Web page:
Since Viking 1 And 2 Missions that visited Mars in 1976 have encountered evidence that water once flowed on the Martian surface. Pictures collected by the twins Viking The landers and orbiters showed clear signs of ancient flow channels, alluvial deposits, and weathered rocks. Thanks to dozens of additional orbiters, landers and rovers sent after scientists got a clearer picture of what Mars looked like. At the end of this journey, they hope to find evidence (if any) that Mars once supported life and continues to do so today.
We have the latest evidence of Mars’ warm water past, courtesy of NASA Persistence Rover, which continues to explore Jezero Crater and obtain samples for the first Mars sample-return mission. On Friday, June 23, The The rover received its 20th sampleIt was carved out of a rock known as the “Emerald Lake”. Named “Otis Peak,” the sample is part of an outcrop formed by mineral deposits transported by an ancient river, and may contain invaluable geological information about the many places these minerals came from.
After collecting the core sample, Perseverance took a picture with it Sampling and Caching System Cam (CacheCam) in its underbelly. As you can see from the image (below), there are clearly colored areas that correspond to individual minerals that were transported by the river that once flowed into Jezero Crater. Each cobble and fragment in this core sample (called “Otis Peak”) contains information about the age of the conglomerate, the environmental conditions in the river at the time of formation, and whether the river was an ancient microbial habitat (fingers crossed!).
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As Ken Farley, A Persistence A project scientist at NASA’s Jet Propulsion Laboratory at Caltech recently explained at NASA Press release:
“The pebbles and rocks found in a river are messengers from afar. While the water that created the Martian river basins Perseverance is now exploring evaporated billions of years ago, the story that water carried remains pure, stored in composite rock.
The Otis Peak core was obtained as part of this PersistenceA third science campaign will explore the upper part of the fan-shaped delta at the western end of the crater. This pile of sedimentary rocks is 40 meters (130 feet) high and is one of the clearest signs that water once flowed on Mars. With this latest simple cache secured, Perseverance is now on its way to a low mountain called “Snowdrift Peak”. Like the “Emerald Lake”, the area is covered by rock formations believed to have been transported to their present location billions of years ago.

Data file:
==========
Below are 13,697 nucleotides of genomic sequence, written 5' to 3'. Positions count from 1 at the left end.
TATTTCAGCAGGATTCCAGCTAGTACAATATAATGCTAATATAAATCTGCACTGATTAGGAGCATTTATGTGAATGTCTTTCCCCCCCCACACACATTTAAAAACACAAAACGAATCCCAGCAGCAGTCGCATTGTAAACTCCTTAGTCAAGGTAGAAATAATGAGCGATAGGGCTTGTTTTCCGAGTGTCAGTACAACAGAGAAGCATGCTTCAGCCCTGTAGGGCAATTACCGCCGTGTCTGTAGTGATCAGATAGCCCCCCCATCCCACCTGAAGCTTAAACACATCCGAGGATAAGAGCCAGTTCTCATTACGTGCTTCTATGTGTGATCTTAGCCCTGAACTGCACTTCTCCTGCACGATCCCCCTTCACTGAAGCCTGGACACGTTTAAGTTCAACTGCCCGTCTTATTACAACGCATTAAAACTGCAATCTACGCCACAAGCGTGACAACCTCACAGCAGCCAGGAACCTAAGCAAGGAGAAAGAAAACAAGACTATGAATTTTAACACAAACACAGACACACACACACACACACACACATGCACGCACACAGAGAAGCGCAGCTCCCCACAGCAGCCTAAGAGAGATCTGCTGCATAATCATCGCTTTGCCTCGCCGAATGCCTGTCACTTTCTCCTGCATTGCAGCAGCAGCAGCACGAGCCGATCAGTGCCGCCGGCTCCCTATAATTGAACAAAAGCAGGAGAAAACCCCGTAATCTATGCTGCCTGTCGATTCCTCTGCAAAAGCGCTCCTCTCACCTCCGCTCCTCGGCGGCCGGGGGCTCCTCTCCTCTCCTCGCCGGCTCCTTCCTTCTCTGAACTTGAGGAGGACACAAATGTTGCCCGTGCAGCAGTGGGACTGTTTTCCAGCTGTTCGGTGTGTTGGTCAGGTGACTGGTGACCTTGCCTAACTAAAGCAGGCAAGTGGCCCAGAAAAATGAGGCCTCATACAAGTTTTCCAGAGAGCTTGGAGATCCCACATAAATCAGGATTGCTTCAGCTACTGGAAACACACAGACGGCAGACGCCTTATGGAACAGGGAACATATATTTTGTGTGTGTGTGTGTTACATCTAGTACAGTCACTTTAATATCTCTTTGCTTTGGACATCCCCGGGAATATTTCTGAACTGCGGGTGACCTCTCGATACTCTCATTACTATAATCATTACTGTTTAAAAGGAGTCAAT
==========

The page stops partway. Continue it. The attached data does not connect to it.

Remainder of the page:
Rocks are a good opportunity to sample because of their large surface area, which allows scientists to visually examine many rocks in one image. This allows them to select samples that contain a wide variety of minerals, ensuring that the samples will provide geologic data in a variety of areas. The team plans to observe the rocky terrain the rover will navigate on its way to “Snowdrift Peak” so they can stop and collect samples from particularly promising rocks. Said Farley:
“It remains to be seen if the rocks look interesting enough for closer inspection and possible sampling – literally. We’re taking a page from the past. In the past, prospectors looking for gold or diamonds often looked in rivers to determine whether there were deposits of interest. No need to get up there to see – let the river do its work!
The Persistence The sample cache will be returned to Earth in the coming years Tuesday sample return campaign, a joint mission between NASA and the European Space Agency (ESA). This campaign will see NASA Sample recovery lander, Samples retrieval helicopters, And Mars Ascent vehicle Collect samples and send them into orbit. Meanwhile, E.S.A Earth Return Orbiter (ERO) will interact with the Ascent vehicle in orbit and carry samples on board and bring them home for analysis. The campaign aims to analyze samples of Martian soil and rock using laboratory equipment too heavy and complex to send to Mars on a robotic explorer.
It is part of a larger field of study known as astrobiology that looks for evidence of life beyond Earth. This search has been underway on Mars for nearly fifty years using robotic orbiters, landers, and rovers. Viking 1 And 2 Missions. Over the past twenty years, thirteen missions from five different space agencies, such as NASA, have undertaken this goal. the soul, opportunity, Curiosity, And Persistence rovers and ESAs Trace Gas Orbiter (TGO), of China Tianwen-1 And Lander Shurong Rover, of India Mangalyaan Orbiter, United Arab Emirates (UAE) Emirates Mars Mission.
These robotic explorers will pave the way for crewed exploration missions, which NASA and China hope to send early next decade.
For further reading: NASA